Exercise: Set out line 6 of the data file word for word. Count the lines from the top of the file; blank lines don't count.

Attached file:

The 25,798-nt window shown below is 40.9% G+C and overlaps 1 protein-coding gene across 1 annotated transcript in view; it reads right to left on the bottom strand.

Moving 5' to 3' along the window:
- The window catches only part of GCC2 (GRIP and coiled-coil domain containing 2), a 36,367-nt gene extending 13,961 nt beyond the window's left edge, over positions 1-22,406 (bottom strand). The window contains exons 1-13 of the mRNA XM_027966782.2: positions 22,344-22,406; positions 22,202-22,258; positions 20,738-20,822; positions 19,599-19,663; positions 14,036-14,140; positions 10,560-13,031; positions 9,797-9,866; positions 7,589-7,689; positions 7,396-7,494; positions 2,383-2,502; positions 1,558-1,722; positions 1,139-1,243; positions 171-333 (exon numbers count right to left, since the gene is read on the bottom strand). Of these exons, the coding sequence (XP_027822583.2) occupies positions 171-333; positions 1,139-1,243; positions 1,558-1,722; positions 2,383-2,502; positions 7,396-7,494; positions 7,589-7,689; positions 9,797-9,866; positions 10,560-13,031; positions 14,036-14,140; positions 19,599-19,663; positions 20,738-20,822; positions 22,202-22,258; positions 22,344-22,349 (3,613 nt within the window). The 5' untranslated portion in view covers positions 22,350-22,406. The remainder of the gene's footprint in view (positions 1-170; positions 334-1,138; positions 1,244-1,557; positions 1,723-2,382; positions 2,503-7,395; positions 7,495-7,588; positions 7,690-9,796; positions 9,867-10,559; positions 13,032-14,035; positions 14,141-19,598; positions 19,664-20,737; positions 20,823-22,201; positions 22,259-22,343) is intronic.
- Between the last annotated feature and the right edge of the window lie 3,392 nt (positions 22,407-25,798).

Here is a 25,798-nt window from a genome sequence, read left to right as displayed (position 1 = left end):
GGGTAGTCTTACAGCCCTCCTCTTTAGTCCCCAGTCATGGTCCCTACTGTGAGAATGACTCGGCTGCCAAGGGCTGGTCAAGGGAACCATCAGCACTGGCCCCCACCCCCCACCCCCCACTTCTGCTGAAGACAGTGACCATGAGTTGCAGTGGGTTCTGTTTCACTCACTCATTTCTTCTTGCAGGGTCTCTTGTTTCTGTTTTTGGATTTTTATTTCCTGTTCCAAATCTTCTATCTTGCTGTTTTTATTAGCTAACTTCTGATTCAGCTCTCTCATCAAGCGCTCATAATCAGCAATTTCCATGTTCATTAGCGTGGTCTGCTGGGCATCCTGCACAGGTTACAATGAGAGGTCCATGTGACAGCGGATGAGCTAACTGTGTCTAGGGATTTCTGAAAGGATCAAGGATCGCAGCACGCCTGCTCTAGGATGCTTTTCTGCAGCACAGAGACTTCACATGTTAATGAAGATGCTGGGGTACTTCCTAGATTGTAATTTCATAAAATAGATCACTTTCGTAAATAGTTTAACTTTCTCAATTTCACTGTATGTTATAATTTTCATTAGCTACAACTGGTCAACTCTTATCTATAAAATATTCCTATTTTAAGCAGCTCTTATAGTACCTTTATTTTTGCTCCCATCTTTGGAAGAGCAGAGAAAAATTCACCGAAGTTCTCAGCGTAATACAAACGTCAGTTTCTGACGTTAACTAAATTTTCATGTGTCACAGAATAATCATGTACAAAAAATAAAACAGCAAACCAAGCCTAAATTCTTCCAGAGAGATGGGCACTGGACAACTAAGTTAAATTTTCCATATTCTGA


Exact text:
GGGTAGTCTTACAGCCCTCCTCTTTAGTCCCCAGTCATGGTCCCTACTGTGAGAATGACTCGGCTGCCAAGGGCTGGTCAAGGGAACCATCAGCACTGGCCCCCACCCCCCACCCCCCACTTCTGCTGAAGACAGTGACCATGAGTTGCAGTGGGTTCTGTTTCACTCACTCATTTCTTCTTGCAGGGTCTCTTGTTTCTGTTTTTGGATTTTTATTTCCTGTTCCAAATCTTCTATCTTGCTGTTTTTATTAGCTAACTTCTGATTCAGCTCTCTCATCAAGCGCTCATAATCAGCAATTTCCATGTTCATTAGCGTGGTCTGCTGGGCATCCTGCACAGGTTACAATGAGAGGTCCATGTGACAGCGGATGAGCTAACTGTGTCTAGGGATTTCTGAAAGGATCAAGGATCGCAGCACGCCTGCTCTAGGATGCTTTTCTGCAGCACAGAGACTTCACATGTTAATGAAGATGCTGGGGTACTTCCTAGATTGTAATTTCATAAAATAGATCACTTTCGTAAATAGTTTAACTTTCTCAATTTCACTGTATGTTATAATTTTCATTAGCTACAACTGGTCAACTCTTATCTATAAAATATTCCTATTTTAAGCAGCTCTTATAGTACCTTTATTTTTGCTCCCATCTTTGGAAGAGCAGAGAAAAATTCACCGAAGTTCTCAGCGTAATACAAACGTCAGTTTCTGACGTTAACTAAATTTTCATGTGTCACAGAATAATCATGTACAAAAAATAAAACAGCAAACCAAGCCTAAATTCTTCCAGAGAGATGGGCACTGGACAACTAAGTTAAATTTTCCATATTCTGA